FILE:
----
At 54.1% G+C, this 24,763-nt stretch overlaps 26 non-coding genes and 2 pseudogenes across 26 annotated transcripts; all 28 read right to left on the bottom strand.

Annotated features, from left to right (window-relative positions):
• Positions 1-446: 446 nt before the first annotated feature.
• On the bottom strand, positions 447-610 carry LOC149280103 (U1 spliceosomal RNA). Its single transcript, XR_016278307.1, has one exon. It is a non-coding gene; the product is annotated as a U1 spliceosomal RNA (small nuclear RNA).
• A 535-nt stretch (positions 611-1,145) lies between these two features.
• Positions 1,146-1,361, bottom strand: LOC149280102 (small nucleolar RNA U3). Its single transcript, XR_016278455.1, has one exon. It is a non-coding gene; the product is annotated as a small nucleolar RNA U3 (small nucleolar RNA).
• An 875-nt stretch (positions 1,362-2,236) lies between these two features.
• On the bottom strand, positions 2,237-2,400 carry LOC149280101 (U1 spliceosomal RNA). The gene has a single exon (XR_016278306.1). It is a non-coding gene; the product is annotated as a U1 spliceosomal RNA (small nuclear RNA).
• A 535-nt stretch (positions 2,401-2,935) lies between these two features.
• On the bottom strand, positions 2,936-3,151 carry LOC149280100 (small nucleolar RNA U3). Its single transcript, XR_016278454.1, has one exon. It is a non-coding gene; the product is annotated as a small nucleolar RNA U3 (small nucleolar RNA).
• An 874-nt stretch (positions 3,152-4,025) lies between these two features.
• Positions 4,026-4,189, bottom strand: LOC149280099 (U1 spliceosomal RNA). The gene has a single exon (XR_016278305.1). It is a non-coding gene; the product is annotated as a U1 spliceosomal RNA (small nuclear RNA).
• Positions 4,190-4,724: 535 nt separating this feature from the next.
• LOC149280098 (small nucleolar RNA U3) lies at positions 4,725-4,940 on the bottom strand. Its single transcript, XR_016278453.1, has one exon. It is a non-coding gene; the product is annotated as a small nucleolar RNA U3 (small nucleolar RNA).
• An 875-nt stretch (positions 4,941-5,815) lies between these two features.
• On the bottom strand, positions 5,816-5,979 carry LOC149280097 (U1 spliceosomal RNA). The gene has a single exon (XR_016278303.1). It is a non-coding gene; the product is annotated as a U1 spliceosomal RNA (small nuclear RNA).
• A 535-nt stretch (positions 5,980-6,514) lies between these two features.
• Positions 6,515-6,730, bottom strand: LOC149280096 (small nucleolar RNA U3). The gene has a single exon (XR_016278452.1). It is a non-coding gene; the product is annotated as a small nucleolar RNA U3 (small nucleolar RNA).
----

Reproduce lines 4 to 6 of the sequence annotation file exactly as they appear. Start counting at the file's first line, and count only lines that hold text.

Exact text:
• On the bottom strand, positions 447-610 carry LOC149280103 (U1 spliceosomal RNA). Its single transcript, XR_016278307.1, has one exon. It is a non-coding gene; the product is annotated as a U1 spliceosomal RNA (small nuclear RNA).
• A 535-nt stretch (positions 611-1,145) lies between these two features.
• Positions 1,146-1,361, bottom strand: LOC149280102 (small nucleolar RNA U3). Its single transcript, XR_016278455.1, has one exon. It is a non-coding gene; the product is annotated as a small nucleolar RNA U3 (small nucleolar RNA).